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As you can see below, the Aussie was all about gold and yuan last week. Which catalysts should you watch out for this week?

Australia won’t be printing top-tier economic reports over the next couple of days, so we only have overall market-sentiment as our potential market-mover.

Remember that the U.S. and China’s tariffs are scheduled to take effect today. And while they’re both milder than what markets had priced in, they still represent an escalation of the trade war between the world’s largest economies.

News of future negotiations between U.S. and Chinese reps could boost risk sentiment and the Aussie. Meanwhile, speculations of even more tariff plans could weigh on the high-yielding comdoll over the next couple of days.

Keep your eyes glued to the tube for any relevant headlines that might affect risk sentiment!

Last Week’s Price Review

The Aussie is turning in another good performance this week since it’s currently winning out against everything but the Kiwi (as of 6:00 am GMT).

Overlay of AUD Pairs & Gold (Black Line): 1-Hour Forex Chart
Overlay of AUD Pairs & Gold (Black Line): 1-Hour Forex Chart

This week, it looks like the Aussie was tracking the yuan more closely. And for good reason since there were plenty of headlines about the ongoing trade war between the U.S. and China and they were somewhat positive (or at least not as bad as expected).

Overlay of AUD Pairs & CNH/USD (Black Line): 1-Hour Forex Chart
Overlay of AUD Pairs & CNH/USD (Black Line): 1-Hour Forex Chart

Risk sentiment also had an effect on the Aussie’s price action. And a clear example of this is the Aussie’s price action on Monday since both gold and the yuan were on the rise, but the majority of AUD pairs were tilting to the downside because of the risk-off vibes on Monday.

And as noted in Monday’s Asian session recap, the market was rather skittish because of news over the weekend that the U.S. may announce another round of anti-China tariffs on Monday.

And as it later turned out, the U.S. did announce a fresh round of tariffs on around $200 billion worth of Chinese goods, effective September 24.

The tariffs are currently set at 10%, but will be increased to 25% by the end of the year. However, the market was expecting that a 25% tariff will be imposed from the get-go, which probably triggered some relief buying, stoking demand for the yuan (and the Aussie).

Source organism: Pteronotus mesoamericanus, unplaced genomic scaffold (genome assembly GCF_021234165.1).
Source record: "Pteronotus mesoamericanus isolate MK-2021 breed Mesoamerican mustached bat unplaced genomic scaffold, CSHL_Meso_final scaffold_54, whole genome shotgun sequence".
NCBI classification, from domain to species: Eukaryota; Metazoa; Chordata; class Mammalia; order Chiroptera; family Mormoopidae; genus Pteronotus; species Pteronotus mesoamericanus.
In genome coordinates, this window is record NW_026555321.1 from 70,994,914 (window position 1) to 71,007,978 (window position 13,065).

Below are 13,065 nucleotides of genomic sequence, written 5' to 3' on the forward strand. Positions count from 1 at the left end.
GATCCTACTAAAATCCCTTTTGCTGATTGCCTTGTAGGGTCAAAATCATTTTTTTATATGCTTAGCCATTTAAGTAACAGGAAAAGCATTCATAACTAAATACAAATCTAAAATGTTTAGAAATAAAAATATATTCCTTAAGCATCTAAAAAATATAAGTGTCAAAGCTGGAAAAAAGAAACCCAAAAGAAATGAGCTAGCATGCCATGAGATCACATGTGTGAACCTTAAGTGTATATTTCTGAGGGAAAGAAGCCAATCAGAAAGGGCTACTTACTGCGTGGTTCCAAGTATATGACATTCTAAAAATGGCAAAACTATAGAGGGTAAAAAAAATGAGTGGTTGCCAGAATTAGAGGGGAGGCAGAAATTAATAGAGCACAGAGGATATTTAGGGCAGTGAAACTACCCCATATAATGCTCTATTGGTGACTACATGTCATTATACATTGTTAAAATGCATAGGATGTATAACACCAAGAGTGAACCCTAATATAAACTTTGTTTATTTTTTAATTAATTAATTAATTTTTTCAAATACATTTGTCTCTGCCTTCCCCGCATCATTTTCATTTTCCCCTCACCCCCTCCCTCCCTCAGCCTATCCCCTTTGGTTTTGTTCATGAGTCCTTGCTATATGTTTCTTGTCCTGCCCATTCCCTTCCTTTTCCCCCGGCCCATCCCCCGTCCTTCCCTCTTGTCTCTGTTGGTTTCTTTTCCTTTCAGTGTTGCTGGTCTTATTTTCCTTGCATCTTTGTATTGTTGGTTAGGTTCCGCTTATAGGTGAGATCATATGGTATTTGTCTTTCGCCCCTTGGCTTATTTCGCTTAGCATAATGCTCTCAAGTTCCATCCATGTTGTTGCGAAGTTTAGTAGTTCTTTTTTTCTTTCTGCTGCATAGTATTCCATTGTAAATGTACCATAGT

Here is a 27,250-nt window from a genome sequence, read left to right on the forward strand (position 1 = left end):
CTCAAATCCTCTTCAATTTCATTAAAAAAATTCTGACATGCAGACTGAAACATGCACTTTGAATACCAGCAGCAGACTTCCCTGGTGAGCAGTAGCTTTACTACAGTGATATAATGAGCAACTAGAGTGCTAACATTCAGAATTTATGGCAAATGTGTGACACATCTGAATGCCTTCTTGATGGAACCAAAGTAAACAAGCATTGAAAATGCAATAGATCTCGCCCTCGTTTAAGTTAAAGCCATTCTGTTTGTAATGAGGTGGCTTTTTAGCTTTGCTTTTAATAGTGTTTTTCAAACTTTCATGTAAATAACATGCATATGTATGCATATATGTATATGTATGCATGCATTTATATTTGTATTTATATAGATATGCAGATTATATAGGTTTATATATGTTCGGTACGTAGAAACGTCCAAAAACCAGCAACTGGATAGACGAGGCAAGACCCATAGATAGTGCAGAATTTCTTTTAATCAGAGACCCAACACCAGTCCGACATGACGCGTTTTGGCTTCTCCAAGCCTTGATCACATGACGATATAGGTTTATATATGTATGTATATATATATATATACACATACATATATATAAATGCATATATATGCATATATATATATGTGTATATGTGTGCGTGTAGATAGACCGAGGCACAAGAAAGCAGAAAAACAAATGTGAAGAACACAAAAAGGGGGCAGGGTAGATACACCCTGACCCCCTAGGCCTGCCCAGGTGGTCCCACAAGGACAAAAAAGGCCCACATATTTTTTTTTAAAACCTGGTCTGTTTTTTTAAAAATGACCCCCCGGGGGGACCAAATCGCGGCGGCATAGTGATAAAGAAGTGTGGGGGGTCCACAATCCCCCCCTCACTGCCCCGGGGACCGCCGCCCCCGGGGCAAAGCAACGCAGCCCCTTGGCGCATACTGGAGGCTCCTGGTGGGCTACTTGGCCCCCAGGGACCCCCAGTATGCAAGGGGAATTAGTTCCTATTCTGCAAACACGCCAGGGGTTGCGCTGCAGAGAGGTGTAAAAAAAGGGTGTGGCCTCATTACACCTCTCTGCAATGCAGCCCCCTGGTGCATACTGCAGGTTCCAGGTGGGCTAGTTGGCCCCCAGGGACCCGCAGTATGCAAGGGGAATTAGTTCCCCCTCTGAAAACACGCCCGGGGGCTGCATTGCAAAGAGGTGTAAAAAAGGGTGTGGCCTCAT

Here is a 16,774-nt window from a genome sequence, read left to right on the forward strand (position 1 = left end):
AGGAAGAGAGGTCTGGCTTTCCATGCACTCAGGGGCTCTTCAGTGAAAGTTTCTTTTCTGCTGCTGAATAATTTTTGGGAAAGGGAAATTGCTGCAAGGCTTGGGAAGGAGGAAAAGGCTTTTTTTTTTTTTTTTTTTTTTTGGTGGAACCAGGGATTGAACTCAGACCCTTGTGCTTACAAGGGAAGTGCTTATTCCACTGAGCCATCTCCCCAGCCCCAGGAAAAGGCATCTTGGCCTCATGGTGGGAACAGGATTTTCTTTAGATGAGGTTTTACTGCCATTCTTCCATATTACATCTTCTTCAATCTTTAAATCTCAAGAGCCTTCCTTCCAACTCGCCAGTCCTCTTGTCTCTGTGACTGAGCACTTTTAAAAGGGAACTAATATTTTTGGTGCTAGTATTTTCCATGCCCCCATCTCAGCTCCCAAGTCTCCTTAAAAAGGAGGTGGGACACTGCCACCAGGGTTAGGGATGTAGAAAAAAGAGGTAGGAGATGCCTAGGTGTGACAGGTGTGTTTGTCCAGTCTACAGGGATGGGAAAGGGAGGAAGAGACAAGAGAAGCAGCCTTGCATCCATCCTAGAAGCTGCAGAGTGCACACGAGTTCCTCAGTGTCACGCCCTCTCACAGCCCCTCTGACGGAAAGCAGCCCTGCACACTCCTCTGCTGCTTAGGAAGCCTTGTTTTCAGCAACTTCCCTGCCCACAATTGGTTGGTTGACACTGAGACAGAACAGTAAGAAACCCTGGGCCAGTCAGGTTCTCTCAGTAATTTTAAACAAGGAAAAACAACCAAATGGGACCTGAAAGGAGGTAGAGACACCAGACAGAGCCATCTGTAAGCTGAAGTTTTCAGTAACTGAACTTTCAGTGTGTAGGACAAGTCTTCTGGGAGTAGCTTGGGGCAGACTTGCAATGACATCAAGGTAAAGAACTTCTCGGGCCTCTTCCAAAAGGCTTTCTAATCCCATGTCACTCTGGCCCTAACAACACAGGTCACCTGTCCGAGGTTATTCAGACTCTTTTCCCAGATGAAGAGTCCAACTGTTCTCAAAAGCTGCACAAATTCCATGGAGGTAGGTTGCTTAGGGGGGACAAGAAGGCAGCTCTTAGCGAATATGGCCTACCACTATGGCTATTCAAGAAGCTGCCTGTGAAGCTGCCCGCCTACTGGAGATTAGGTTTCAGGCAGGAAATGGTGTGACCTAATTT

Demand for the Aussie was then likely sustained by the RBA’s meeting minutes since they reiterated the RBA’s hiking bias while also revealing that the RBA is not too concerned that Australian banks have been hiking their rates on variable home loans, noting only that (emphasis mine):

“By the time of the September meeting, lenders accounting for around 40 per cent of outstanding housing credit (including one major bank) had announced increases in mortgage lending rates in response to the increase in funding costs. Once they take effect, these increases would imply a small rise in the average outstanding variable housing loan rate, unwinding about half of the decline observed in the average housing loan rate over the preceding year.”

Moving on, the Aussie (and the yuan) would get slapped lower during Tuesday’s London session, apparently as a reaction to China’s threats that it will retaliate against the U.S.

China would later deliver on those threats by slapping 5-10% in tariffs on $60 billion worth of U.S. goods. However, the market was expecting a tit-for-tat response, so instead of taking a dive, the Aussie (and the yuan) reacted positively to the announcement, likely due to relief buying.

The Aussie would wobble later on when Trump gave a speech since Trump threatened to impose even more tariffs against China. However, buyers eventually returned since Trump also had this to say (emphasis mine):

“So we’ll see what happens. But we’re making a lot of headway with China. China wants to come over and talk, and we are always open to talking.”

After that, all AUD pairs started trending higher, getting an additional boost when Chinese Premier Li Keqiang said that (emphasis mine):

“One-way devaluation will do more harm than good to China’s economy. China will by no means stimulate exports by devaluing the yuan.”

Both gold and the yuan actually began trading sideways on Wednesday after Li Keqiang’s speech. However, most AUD pairs continued to trend higher, likely because of the risk-friendly vibes.

The Aussie’s price action did become a bit mixed come Thursday. The Aussie then traded somewhat sideways on Friday. The yuan was tilting slightly to the upside on Friday, though, and risk-taking persisted, so most AUD pairs were also tilting slightly upward.